Anew airport will be required for the Chicago area by 2001, according to a study released last week by the state.

The study, conducted by a team of outside consultants, concluded that "the need for additional air capacity is imminent," Passenger volume for a new airport is estimated at up to 7.3 million in 2001, 17 million in 2010, and 29.6 million in 2020, according to the study.

As a result of the study, the state plans to proceed with its plans to develop a master plan and environmental studies for an airport in Peotone,. a town about 35 miles southwest of Chicago.

Gov. Jim Edgar proposed the Peotone airport in November 1992, after the state legislature failed to pass a plan to build a new airport on Chicago's southeast side. Edgar's proposal included financing the Peotone site with $1.4 billion of general airport revenue bonds, as well as with federal aviation trust fund money and concession and fuel sales revenues at the new airport. The governor also said private funds could be used.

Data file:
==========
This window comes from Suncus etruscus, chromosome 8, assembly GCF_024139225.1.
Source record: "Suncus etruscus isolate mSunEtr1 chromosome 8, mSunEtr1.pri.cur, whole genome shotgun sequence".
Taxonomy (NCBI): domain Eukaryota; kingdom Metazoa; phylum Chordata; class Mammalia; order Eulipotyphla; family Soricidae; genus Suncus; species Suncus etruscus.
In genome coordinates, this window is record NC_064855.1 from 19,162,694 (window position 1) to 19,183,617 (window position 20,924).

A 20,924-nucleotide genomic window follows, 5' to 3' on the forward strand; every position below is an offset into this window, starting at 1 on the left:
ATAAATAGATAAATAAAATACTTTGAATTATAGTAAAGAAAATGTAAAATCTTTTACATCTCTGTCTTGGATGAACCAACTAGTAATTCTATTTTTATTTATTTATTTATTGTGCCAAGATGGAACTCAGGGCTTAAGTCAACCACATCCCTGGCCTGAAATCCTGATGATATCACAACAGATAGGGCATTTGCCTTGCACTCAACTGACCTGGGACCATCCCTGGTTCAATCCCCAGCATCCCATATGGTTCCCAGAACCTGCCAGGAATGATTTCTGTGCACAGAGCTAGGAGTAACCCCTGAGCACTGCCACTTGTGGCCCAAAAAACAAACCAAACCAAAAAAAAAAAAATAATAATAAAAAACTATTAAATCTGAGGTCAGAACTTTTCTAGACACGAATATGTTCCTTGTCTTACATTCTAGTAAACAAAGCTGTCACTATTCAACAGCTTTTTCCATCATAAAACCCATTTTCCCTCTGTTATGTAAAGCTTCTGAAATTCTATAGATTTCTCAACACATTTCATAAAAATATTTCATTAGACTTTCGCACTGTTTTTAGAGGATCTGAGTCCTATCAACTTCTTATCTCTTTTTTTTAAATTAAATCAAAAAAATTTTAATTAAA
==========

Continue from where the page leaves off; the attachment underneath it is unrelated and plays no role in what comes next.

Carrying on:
Edgar's plan still lacks support from Chicago and Indiana, both of which had been brought into past airport planning discussions by the Federal Aviation Administration.

Mayor Richard Daley of Chicago, who does not believe Peotone is a "viable site" for an airport, said regional consensus will be needed for the FAA to approve a new airport in the Chicago area, according to his spokeswoman.

-- Karen Pierog, Chicago

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